BohrModels

OC40 draw the Bohr structure of the first 20 elements

Usually an atom is consider to be electrically neutral, that means that

the amount of positive charge = the amount of negative charge.

This means that the number of electrons on any atom is equal to the atomic number of that element

Atoms

Each of the atoms is defined by the number of protons that the atom has in it nucleus. This number is called the atomic number

The very 1st atom in the periodic table is Hydrogen it only has one proton, therefore it must also have 1 electron, the following is the bohr diagram of Hydrogen.

The Atomic number is equal to the number of protons in an atom.

The next element in the Periodic table is Helium

As you can see the Mass number is 4 and the atomic number is 2, therefore there are 2 protons (the atomic number) and 2 neutrons (mass number - atomic number (4 - 2 = 2)), so the bohr diagram looks like

If we look at the periodic table we will see that there are only 2 element on the first period (row) of the table, this is because electrons only put 2 electrons in their 1st shell (orbit), the next elements electrons have to occupy a new shell.

Lithium

Look how this element now incorporates the 3rd electron on a new shell, the 2nd shell.

This 2nd shell can hold up to 8 electrons, this can be easily remembered by looking at the periodic table and counting the number of element on the 2nd row.

So as we go across the period we fill the extra electrons in the 2nd shell until we get to ...... ??

Then we move to the next shell, again filling one by one until we get to ..... ??

How to draw a Bohr Diagram of a particular element ...

  • Draw a box or cloud in the middle of your page, inside write the name and atomic number of the element you wish to draw.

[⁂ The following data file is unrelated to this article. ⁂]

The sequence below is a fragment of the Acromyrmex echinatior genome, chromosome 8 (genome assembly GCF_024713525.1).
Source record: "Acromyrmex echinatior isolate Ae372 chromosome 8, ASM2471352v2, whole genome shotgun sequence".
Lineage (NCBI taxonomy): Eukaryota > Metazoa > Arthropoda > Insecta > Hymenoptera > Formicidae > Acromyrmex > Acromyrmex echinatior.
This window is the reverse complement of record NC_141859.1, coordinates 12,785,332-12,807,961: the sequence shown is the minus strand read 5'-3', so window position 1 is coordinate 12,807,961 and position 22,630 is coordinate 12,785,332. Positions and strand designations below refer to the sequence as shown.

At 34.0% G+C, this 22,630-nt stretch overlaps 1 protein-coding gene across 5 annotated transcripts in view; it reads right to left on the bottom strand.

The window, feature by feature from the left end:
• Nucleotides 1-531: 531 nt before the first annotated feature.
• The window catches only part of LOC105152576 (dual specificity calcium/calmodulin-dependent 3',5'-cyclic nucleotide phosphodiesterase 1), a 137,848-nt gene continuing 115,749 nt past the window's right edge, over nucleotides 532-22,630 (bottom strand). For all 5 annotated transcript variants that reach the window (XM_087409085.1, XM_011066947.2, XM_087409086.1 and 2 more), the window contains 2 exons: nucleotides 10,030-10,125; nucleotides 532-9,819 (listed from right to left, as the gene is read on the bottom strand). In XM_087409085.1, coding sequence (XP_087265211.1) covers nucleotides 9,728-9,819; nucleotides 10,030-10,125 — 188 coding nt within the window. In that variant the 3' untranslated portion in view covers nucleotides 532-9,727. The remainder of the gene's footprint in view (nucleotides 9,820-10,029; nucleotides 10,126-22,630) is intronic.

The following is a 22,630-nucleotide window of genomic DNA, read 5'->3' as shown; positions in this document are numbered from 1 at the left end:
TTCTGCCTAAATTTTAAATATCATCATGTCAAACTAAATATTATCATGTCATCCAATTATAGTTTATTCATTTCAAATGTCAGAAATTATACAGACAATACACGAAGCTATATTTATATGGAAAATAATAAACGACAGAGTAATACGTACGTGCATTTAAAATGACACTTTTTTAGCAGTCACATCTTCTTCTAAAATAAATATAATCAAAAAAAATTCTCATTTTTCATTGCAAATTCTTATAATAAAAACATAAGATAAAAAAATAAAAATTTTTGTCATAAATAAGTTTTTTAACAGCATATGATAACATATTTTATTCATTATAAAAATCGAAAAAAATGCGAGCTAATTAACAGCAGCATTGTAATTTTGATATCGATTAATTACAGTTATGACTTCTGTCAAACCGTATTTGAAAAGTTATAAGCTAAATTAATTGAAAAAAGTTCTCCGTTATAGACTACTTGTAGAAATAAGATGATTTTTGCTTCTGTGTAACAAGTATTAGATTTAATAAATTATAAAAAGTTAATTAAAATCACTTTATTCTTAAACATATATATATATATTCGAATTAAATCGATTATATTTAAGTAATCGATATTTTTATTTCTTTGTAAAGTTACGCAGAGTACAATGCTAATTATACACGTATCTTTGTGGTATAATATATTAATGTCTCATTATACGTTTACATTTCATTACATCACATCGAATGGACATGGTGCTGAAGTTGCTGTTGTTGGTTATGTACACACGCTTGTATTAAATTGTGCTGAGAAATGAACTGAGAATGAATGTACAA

• Look at the Periodic Table, check which row (↔) the element is on, this is the number of shells,

number of shells = ______

  • All the shells inside the last shell are FULL, 1st shell 2 electrons, 2nd & 3rd have 8 electrons.

2, 8, 8, 18, 18

  • Now count along the row, the number of atoms across = number of electrons on the outer shell

number of electrons on outer shell = ______

http://www.bbc.co.uk/schools/gcsebitesize/science/add_aqa/atomic/atomstrucrev5.shtml

this is VERY similiar to the rules above, I suppose great minds ......

Electronic Configuration

This is very like the Bohr Diagrams except we convey the information in written numbers and not in diagram format. Each shell is separated by a comma (,), so if we want to write out the Electronic Configuration of an element we need to follow the same rules above for the diagram but we write and don't draw it out

Examples

He Electronic configuration = 2.

This is because He only has 2 electrons and both of them live in the 1st shell

O Electronic Configuration = 2, 6

This is because O has 8 electrons and only 2 can live in the 1st shell, so the rest must live on the next shell, as there are 6 more electrons on the next shell we get and electronic configuration, 2, 6

Ca Calcium Electronic Configuration = 2, 8, 8, 2.

This is because Ca is on the 4th row therefore has 4 shells, the inner ones are full, 2, 8, 8 this adds up to 18 electrons, Calcium has 20 electrons therefore 2 more live on the 4th shell.

The mass number is defined as the number of protons + the number of neutrons together.

To find the number of Neutrons

# neutrons = Mass Number - Atomic Number

Further knowledge

Electron Orbits

In truth the number of electrons on each shell is not as simple as the 2,8,8,18 as we have said before, but it does seem like it is. This is due to each energy level actually being subdivided into other discrete energy levels. The real number of electrons on each shell is found by giving each shell a number n, i.e. the first shell n = 1, next n = 2 and so on so the formula is